A materials handling system embodying the present invention includes a materials processing subsystem with a first materials transport path having a curved portion along which materials are transported and a second straight materials transport path along which materials are transported. One of the first materials transport path and the second materials transport path is positioned above the other materials transport path. A diverter is connected between the processing subsystem and the first material transport path and the second material transport path. The diverter is operable to selectively divert materials at the materials processing subsystem to be transported by one of said first and said second transport paths.
In accordance with an embodiment of the present invention, an insertion subsystem inserts materials into envelopes to form mailpieces of a first type and mailpieces of a second type. A first mailpiece transport path having a curved portion for transporting mailpieces of the first type and a second mailpiece transport path having a straight transport path for transporting mailpieces of the second type are provided. A diverter is connected between the insertion subsystem and the first mailpiece transport path and the second mailpiece transport path. The diverter is operable to divert mailpiece of the first type to the first mailpiece transport path and to divert mailpieces of the second type to the second envelope transport path.
In a materials handling system of the type having an insertion subsystem, a first system exit and a second system exit, a method embodying the present invention includes inserting materials into envelopes at an insertion subsystem to form mailpieces of a first type and mailpieces of a second type. Mailpieces of said first type are diverted from the insertion subsystem onto a first mailpiece transport path having a curved portion. The first mailpiece transport path is connected to the first systems exit and transports mailpieces of said first type to the first systems exit. Mailpieces of the second type are diverted from the insertion subsystem onto a second straight mailpiece transport path connected to a second system exit. The second mail piece transport path transports mailpieces of the second type to the second systems exit.
In accordance with a feature of the present invention, an addressee bearing side of mailpieces of the first type are oriented in a first direction at the insertion subsystem and the orientation of the mailpieces of the first type is changed as the mailpieces of the first type are transported to the first system exit such that said addressee bearing side of said mailpiece of said first type are oriented in a second direction.
In accordance with yet another feature of the present invention, the mailpieces of the first type include a flap connected to the mailpiece body which is oriented at the insertion subsystem with the flap trailing the mailpiece body. The orientation of the mailpiece flap is changed as mailpieces of the first type are transported to the first system exit such that the flap of the mailpiece is oriented with the flap leading.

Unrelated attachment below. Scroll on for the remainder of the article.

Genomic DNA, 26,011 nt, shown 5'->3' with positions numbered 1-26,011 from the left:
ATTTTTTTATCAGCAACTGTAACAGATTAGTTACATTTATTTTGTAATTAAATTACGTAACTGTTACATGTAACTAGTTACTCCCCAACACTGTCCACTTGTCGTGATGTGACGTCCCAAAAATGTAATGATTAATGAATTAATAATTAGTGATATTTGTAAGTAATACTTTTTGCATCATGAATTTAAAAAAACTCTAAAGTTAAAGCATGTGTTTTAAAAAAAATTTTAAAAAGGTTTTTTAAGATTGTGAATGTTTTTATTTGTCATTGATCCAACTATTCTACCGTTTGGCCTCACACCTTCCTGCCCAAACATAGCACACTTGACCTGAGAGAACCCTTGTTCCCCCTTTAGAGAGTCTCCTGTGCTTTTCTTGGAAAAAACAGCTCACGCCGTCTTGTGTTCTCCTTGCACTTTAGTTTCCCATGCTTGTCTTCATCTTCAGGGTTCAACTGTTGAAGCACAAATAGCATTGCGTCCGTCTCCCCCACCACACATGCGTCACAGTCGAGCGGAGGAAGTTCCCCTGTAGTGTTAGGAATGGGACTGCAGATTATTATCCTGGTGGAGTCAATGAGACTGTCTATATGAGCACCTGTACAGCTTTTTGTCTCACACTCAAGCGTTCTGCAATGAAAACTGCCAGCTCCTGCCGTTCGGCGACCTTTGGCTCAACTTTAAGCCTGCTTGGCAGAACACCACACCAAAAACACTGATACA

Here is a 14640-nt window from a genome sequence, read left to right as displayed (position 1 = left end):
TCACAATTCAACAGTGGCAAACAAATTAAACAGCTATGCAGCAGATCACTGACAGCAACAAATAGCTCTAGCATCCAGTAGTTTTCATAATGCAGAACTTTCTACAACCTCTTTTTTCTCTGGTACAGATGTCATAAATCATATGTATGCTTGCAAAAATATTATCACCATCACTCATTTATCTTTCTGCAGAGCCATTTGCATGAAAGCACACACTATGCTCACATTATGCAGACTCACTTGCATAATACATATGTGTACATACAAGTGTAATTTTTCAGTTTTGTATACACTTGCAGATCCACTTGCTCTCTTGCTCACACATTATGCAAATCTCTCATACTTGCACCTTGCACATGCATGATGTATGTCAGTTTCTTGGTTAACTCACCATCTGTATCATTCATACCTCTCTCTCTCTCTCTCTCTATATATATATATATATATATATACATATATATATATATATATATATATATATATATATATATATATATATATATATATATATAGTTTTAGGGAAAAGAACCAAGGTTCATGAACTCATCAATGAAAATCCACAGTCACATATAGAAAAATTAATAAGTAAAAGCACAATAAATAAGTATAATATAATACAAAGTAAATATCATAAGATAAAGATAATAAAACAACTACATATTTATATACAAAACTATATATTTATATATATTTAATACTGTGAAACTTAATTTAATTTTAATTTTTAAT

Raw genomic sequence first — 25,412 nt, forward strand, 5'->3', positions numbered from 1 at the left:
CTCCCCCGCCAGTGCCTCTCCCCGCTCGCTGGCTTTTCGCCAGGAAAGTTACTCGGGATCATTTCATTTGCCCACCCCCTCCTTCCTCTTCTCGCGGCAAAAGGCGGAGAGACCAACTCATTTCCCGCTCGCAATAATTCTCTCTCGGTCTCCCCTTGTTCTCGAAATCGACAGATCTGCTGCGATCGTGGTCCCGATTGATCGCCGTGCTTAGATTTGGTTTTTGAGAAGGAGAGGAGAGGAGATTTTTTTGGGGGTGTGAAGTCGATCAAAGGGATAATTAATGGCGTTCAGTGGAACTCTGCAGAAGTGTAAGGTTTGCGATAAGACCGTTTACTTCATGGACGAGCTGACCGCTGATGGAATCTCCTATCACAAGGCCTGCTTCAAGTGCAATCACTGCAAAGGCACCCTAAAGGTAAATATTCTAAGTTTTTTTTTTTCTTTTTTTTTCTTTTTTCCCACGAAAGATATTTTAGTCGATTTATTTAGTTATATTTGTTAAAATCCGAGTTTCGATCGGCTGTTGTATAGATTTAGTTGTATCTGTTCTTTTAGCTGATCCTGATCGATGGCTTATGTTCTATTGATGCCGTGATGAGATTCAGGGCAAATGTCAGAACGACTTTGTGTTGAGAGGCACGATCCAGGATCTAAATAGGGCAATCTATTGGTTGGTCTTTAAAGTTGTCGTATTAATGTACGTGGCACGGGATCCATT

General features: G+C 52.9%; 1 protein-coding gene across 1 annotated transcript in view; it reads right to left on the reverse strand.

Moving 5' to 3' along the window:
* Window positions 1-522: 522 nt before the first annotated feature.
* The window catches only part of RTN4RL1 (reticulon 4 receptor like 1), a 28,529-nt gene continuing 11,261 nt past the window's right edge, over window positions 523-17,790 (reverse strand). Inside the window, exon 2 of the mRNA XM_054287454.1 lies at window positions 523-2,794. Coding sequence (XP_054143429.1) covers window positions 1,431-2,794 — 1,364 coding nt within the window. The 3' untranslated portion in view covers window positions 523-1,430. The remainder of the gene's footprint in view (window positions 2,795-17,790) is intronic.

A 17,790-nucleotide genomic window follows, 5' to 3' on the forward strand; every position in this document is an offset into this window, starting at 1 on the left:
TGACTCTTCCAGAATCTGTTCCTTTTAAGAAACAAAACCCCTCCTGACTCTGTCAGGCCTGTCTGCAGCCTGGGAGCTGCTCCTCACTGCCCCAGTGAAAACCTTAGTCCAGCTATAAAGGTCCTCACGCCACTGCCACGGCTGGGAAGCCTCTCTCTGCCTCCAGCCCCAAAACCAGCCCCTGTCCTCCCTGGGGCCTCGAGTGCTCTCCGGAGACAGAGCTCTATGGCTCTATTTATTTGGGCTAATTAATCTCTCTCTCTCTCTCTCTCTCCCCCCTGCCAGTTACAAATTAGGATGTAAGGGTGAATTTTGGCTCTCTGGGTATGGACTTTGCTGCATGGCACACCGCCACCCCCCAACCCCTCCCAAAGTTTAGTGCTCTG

Reference is now made to the various figures wherein like reference numerals designate similar items in the various views and in which:
Reference is now made to the various figures and more particularly to
Although the detachable feed trays show in
Each of the four feeder mechanisms such as feeder 14, includes a feed head mechanism in the vertical tower and an associated detachable feed tray such as detachable feed tray 6. The mechanisms in the vertical tower for each of the feeders are identical in structure, as previously noted; however, this does not need to be the case. When requirements dictate, the feeder and detachable or fixed materials feed tray or bin can be designed to accommodate specific materials and applications. The material (envelopes) in the detachable feed tray 6 are fed from the tray by the singulator arrangement including a drive roller 18 and retard roller 20. The material is fed from the tray, as depicted by line 13, along the feed head exit guide 22 by take away rollers 24 and associated idler roller 24 a to a vertical common feed path 26 by the tower drive rollers 28, 30, and 32, with their associated idler rollers respectively 28 a, 30 a, and 32 a.
As the material exits the vertical tower transport path 26, it is moved onto the pre-fold accumulator drive belt arrangement shown generally at 40. The material is driven by the drive belt 42, which operates in conjunction with a series of idler rollers 44 a, 46 a, 48 a, 50 a and 52 a to move the material toward the pre-fold accumulator gate 54. The pre-fold accumulator gate 54 is selectively activated to accumulate material when in the blocking position. When in the non-blocking position as shown in
Fold/no fold bypass gate 62 is selectively activated to divert material from the pre-fold accumulator drive arrangement 40 into the folder subsystem 56 and thereafter to the post accumulator transport path 58 or to bypass the folder subsystem 56. When the fold/no fold bypass gate 62 is positioned to bypass the folder subsystem 56, material from the pre-fold accumulator drive arrangement 40 may be transported onto the post fold accumulator transport path as shown in
Where the envelope bypass gate 64 is selectively positioned to divert materials (envelopes) to move from the pre-fold accumulator transport arrangement 40 to the envelope transport path 60, the envelope follows the path of travel as depicted by the line 13 through the envelope flap flapper subsystem 66. In the flapper subsystem 66 the envelope flap is opened by the action of controlled drive roller 68 and idler roller 68 a along with flapper roller 70 and flapper idler roller 70 a. The drive roller 68 is controlled to stop and reverse direction of rotation so as to transport the envelope with its flap open and trailing the body of the envelope. The envelope is transported toward the insertion subsystem 55 as depicted by line 13.